Jennifer Davis was born to Jewish parents in Johannesburg, where her German mother and South African father had sought refuge from the anti-Semitism that increasingly threatened German society in the early 1930s.
As she came of age in the aftermath of the Holocaust, Davis reflected on Nazi ideas of Aryan supremacy and the consequences they had wrought in Europe. “I learned,” she told the South African weekly the Mail and Guardian, “that when we said ‘never again,’ we meant, really, never again would we allow such things to happen to any other people, not just to Jewish people.”
Davis, who died Oct. 15 at 85, went on to devote decades of her life to dismantling the apartheid system of racial segregation that cleaved South African society and oppressed the black majority for nearly half a century after its establishment in 1948.
Her activism made her persona non grata in her home country, in the description of a history of her work published by the South African government, and drove her in 1966 into exile in the United States, where she redoubled her efforts as one of the most forceful advocates for the divestment of stock in companies that did business in apartheid-era South Africa.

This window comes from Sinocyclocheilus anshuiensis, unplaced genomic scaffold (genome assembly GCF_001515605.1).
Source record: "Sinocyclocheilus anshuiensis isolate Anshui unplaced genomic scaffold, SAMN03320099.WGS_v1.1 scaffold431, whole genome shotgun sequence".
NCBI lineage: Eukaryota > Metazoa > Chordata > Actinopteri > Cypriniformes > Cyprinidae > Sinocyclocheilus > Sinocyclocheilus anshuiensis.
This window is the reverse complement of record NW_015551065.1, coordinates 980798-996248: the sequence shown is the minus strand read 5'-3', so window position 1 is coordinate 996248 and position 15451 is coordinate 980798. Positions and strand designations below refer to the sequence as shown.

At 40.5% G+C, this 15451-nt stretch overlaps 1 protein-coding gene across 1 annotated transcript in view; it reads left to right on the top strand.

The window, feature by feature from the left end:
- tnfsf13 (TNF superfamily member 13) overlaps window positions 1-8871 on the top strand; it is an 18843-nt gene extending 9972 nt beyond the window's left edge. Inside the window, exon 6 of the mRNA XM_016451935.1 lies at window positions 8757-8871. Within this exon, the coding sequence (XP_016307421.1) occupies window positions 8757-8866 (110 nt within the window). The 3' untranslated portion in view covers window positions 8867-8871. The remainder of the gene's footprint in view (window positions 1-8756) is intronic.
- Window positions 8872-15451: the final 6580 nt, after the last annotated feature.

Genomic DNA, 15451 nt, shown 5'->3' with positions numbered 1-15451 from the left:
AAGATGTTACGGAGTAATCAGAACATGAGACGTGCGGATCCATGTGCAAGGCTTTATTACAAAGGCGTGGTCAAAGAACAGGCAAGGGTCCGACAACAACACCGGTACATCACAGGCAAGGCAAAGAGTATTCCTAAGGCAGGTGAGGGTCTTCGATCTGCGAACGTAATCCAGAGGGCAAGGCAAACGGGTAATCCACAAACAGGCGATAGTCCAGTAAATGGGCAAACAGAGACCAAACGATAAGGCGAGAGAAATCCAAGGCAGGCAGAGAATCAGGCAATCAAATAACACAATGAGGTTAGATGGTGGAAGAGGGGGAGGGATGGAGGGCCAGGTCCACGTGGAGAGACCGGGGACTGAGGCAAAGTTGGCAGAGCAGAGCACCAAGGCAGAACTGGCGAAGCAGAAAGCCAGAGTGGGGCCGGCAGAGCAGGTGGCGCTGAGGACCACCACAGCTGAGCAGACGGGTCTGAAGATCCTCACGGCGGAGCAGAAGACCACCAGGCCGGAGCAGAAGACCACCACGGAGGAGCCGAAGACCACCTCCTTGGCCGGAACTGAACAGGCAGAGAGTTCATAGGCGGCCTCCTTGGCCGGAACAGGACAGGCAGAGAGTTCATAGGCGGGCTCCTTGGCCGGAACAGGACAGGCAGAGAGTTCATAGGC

“Simple arithmetic, which proved correct, suggested to us that the companies would stay, enjoying the benefits of apartheid, until they calculated that staying was costing them more than leaving,” she told an interviewer for the book “No Easy Victories: African Liberation and American Activists Over a Half Century, 1950-2000.” “So we needed to raise their pain — and that meant increasing the size of the investments that might be pulled out of their control.”
The divestment movement, along with other efforts in South Africa and abroad, was credited with helping bring about the end of apartheid in the early 1990s.
Davis, from 1981 to 2000 was executive director of the New York-based American Committee on Africa.
An account of Davis’ life published on the website of the South African president, Cyril Ramaphosa, described Davis as having been “continually pestered by the security forces and later threatened with house arrest” during her early years challenging the apartheid regime. It praised her for “dedicated efforts” that “served not only the South African cause, but helped the plight of the African continent as a whole.”